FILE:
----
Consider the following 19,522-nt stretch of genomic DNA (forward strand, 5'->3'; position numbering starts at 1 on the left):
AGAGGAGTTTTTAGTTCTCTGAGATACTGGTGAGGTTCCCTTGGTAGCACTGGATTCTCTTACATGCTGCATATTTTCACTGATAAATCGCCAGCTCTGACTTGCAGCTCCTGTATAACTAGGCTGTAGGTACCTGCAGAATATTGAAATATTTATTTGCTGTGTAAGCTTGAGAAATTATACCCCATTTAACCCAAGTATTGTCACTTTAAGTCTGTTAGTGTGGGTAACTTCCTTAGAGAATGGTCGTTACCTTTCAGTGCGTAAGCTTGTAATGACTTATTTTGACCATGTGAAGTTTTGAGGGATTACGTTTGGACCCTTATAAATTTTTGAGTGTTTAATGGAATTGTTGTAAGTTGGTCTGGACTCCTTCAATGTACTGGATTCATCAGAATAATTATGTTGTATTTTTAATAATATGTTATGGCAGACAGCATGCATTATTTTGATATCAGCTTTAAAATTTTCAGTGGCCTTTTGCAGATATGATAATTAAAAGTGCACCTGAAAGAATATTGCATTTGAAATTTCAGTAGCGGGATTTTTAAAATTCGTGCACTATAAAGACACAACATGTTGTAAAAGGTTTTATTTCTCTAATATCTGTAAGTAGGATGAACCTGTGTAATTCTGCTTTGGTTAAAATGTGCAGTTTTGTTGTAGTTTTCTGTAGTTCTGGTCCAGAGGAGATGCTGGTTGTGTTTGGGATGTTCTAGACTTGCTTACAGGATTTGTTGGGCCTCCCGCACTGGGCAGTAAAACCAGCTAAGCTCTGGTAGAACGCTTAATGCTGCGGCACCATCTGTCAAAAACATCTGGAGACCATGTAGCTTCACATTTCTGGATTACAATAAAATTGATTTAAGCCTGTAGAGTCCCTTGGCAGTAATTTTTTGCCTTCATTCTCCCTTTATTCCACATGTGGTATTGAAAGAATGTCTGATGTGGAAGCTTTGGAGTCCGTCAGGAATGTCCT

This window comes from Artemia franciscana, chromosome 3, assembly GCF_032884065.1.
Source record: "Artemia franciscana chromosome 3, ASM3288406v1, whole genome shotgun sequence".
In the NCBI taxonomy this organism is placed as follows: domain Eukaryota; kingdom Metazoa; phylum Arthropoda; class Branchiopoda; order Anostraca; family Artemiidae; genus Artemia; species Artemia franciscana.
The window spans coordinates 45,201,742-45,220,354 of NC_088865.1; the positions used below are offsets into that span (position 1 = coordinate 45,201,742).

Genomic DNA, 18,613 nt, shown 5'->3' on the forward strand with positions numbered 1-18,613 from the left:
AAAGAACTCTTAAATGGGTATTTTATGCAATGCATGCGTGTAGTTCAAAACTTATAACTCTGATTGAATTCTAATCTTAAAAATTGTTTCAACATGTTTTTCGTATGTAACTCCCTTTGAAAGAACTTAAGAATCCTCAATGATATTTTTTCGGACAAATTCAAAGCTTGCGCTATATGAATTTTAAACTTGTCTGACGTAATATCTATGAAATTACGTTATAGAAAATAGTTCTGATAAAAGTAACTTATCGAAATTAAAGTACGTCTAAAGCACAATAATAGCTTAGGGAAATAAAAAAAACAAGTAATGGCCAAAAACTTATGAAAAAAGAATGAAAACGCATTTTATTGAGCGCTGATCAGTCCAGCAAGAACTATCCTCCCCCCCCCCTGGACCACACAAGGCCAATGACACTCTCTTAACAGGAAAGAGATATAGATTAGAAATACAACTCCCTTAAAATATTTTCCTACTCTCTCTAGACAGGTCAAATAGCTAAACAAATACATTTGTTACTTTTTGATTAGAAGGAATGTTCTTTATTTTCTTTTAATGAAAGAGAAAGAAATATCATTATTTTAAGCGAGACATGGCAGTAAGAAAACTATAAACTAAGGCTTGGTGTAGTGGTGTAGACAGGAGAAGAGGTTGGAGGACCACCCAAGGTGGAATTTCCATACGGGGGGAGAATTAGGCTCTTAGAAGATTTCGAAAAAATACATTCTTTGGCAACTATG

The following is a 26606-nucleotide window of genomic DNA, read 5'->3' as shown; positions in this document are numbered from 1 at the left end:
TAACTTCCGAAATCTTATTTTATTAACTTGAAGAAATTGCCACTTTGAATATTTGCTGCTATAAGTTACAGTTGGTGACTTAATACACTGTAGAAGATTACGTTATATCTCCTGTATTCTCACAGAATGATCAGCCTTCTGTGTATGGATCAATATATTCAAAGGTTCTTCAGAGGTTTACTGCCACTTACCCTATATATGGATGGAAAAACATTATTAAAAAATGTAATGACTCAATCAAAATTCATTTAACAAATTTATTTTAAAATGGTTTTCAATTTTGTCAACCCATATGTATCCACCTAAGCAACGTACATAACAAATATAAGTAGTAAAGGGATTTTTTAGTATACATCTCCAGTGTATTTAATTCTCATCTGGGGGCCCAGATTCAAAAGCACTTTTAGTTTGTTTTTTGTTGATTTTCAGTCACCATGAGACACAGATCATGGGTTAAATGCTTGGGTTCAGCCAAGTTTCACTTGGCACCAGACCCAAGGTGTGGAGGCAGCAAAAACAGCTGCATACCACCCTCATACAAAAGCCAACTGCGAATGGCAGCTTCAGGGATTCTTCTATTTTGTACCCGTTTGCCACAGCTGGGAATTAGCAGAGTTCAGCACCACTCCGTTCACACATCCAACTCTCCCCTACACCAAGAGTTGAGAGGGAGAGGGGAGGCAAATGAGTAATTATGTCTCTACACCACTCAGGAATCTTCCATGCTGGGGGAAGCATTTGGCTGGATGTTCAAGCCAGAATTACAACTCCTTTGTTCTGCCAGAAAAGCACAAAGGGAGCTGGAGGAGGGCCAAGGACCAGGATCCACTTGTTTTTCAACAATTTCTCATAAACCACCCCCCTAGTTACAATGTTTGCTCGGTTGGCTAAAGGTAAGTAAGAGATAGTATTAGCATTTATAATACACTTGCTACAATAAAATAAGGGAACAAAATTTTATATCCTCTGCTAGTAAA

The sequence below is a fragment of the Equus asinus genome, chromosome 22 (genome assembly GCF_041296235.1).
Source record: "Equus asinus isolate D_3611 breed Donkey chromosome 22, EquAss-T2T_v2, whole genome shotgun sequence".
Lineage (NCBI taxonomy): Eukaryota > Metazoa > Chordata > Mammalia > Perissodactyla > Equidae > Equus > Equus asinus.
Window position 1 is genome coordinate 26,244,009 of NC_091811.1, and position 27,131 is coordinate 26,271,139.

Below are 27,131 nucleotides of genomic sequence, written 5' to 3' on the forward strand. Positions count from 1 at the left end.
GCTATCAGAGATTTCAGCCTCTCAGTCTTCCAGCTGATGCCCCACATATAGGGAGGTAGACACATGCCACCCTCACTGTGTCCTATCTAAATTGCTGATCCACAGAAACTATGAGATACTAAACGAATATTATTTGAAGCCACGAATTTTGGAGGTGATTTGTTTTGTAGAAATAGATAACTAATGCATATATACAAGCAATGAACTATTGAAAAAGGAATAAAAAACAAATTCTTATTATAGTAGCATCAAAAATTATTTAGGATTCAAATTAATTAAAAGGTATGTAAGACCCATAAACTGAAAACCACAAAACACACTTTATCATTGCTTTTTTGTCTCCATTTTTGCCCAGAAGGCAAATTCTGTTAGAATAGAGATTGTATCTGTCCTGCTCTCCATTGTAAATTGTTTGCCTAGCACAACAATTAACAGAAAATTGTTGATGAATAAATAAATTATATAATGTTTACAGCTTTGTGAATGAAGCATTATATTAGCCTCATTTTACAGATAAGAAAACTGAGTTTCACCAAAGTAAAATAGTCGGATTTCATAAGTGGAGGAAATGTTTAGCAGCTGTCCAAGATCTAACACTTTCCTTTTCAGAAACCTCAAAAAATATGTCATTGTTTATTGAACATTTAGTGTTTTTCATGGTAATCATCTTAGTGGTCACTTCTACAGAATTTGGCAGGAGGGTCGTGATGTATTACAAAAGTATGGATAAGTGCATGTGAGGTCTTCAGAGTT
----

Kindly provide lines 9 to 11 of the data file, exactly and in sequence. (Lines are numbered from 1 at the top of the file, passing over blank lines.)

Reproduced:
The following is a 26606-nucleotide window of genomic DNA, read 5'->3' as shown; positions in this document are numbered from 1 at the left end:
TAACTTCCGAAATCTTATTTTATTAACTTGAAGAAATTGCCACTTTGAATATTTGCTGCTATAAGTTACAGTTGGTGACTTAATACACTGTAGAAGATTACGTTATATCTCCTGTATTCTCACAGAATGATCAGCCTTCTGTGTATGGATCAATATATTCAAAGGTTCTTCAGAGGTTTACTGCCACTTACCCTATATATGGATGGAAAAACATTATTAAAAAATGTAATGACTCAATCAAAATTCATTTAACAAATTTATTTTAAAATGGTTTTCAATTTTGTCAACCCATATGTATCCACCTAAGCAACGTACATAACAAATATAAGTAGTAAAGGGATTTTTTAGTATACATCTCCAGTGTATTTAATTCTCATCTGGGGGCCCAGATTCAAAAGCACTTTTAGTTTGTTTTTTGTTGATTTTCAGTCACCATGAGACACAGATCATGGGTTAAATGCTTGGGTTCAGCCAAGTTTCACTTGGCACCAGACCCAAGGTGTGGAGGCAGCAAAAACAGCTGCATACCACCCTCATACAAAAGCCAACTGCGAATGGCAGCTTCAGGGATTCTTCTATTTTGTACCCGTTTGCCACAGCTGGGAATTAGCAGAGTTCAGCACCACTCCGTTCACACATCCAACTCTCCCCTACACCAAGAGTTGAGAGGGAGAGGGGAGGCAAATGAGTAATTATGTCTCTACACCACTCAGGAATCTTCCATGCTGGGGGAAGCATTTGGCTGGATGTTCAAGCCAGAATTACAACTCCTTTGTTCTGCCAGAAAAGCACAAAGGGAGCTGGAGGAGGGCCAAGGACCAGGATCCACTTGTTTTTCAACAATTTCTCATAAACCACCCCCCTAGTTACAATGTTTGCTCGGTTGGCTAAAGGTAAGTAAGAGATAGTATTAGCATTTATAATACACTTGCTACAATAAAATAAGGGAACAAAATTTTATATCCTCTGCTAGTAAA

The sequence below is a fragment of the Equus asinus genome, chromosome 22 (genome assembly GCF_041296235.1).